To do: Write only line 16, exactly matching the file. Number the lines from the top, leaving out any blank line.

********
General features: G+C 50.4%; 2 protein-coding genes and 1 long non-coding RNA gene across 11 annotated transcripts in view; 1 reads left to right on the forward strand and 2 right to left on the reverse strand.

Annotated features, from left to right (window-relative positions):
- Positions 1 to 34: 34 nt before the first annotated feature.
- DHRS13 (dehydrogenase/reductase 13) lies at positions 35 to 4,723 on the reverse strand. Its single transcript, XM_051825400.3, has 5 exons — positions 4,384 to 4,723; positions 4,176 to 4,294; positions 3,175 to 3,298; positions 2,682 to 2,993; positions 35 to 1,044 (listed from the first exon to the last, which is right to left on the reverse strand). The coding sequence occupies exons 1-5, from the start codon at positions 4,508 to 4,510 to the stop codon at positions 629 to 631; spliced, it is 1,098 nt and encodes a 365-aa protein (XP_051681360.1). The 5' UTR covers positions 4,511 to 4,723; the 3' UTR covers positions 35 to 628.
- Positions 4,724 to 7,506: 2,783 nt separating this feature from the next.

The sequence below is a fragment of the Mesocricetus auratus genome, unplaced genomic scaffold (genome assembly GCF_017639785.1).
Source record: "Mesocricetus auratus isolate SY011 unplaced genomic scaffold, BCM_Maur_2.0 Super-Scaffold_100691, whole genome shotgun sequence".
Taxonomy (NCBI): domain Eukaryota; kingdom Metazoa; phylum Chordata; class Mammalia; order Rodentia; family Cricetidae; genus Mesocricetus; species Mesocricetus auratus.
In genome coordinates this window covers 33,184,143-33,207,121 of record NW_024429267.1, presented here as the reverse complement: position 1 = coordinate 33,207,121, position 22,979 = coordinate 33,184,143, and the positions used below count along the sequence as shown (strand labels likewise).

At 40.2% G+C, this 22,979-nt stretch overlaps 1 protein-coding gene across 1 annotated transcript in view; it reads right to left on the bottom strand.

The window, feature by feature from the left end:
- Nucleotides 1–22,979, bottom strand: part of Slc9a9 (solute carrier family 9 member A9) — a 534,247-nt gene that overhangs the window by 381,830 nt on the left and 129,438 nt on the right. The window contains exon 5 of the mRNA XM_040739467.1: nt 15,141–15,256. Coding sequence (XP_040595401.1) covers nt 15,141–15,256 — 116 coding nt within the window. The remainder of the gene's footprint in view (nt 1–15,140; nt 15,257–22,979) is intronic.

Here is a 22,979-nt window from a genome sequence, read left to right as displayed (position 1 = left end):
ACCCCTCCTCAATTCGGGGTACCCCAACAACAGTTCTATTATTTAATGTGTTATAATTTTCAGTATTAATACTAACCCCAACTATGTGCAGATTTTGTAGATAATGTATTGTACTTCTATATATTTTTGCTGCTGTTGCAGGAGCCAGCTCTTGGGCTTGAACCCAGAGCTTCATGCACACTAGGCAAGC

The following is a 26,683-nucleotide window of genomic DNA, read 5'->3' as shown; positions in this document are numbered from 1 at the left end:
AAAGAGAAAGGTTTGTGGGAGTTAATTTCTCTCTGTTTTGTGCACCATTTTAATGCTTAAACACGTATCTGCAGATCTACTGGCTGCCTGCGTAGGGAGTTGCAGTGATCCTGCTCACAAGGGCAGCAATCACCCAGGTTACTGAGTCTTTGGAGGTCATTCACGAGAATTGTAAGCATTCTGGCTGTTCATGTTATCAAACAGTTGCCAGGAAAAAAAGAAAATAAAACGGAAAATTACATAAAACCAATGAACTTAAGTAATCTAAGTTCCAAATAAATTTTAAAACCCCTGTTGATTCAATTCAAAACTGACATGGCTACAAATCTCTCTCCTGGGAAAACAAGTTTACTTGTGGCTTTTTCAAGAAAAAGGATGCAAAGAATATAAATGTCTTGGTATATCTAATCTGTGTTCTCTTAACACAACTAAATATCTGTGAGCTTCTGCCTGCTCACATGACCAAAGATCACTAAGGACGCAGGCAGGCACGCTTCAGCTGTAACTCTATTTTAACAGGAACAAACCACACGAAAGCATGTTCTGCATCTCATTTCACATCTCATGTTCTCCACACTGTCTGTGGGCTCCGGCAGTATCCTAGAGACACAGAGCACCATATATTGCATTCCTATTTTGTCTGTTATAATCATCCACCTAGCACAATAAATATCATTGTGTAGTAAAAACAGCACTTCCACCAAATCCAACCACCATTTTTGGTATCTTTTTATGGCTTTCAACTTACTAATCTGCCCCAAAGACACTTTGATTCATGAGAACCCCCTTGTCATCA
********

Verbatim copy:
AAAGAGAAAGGTTTGTGGGAGTTAATTTCTCTCTGTTTTGTGCACCATTTTAATGCTTAAACACGTATCTGCAGATCTACTGGCTGCCTGCGTAGGGAGTTGCAGTGATCCTGCTCACAAGGGCAGCAATCACCCAGGTTACTGAGTCTTTGGAGGTCATTCACGAGAATTGTAAGCATTCTGGCTGTTCATGTTATCAAACAGTTGCCAGGAAAAAAAGAAAATAAAACGGAAAATTACATAAAACCAATGAACTTAAGTAATCTAAGTTCCAAATAAATTTTAAAACCCCTGTTGATTCAATTCAAAACTGACATGGCTACAAATCTCTCTCCTGGGAAAACAAGTTTACTTGTGGCTTTTTCAAGAAAAAGGATGCAAAGAATATAAATGTCTTGGTATATCTAATCTGTGTTCTCTTAACACAACTAAATATCTGTGAGCTTCTGCCTGCTCACATGACCAAAGATCACTAAGGACGCAGGCAGGCACGCTTCAGCTGTAACTCTATTTTAACAGGAACAAACCACACGAAAGCATGTTCTGCATCTCATTTCACATCTCATGTTCTCCACACTGTCTGTGGGCTCCGGCAGTATCCTAGAGACACAGAGCACCATATATTGCATTCCTATTTTGTCTGTTATAATCATCCACCTAGCACAATAAATATCATTGTGTAGTAAAAACAGCACTTCCACCAAATCCAACCACCATTTTTGGTATCTTTTTATGGCTTTCAACTTACTAATCTGCCCCAAAGACACTTTGATTCATGAGAACCCCCTTGTCATCA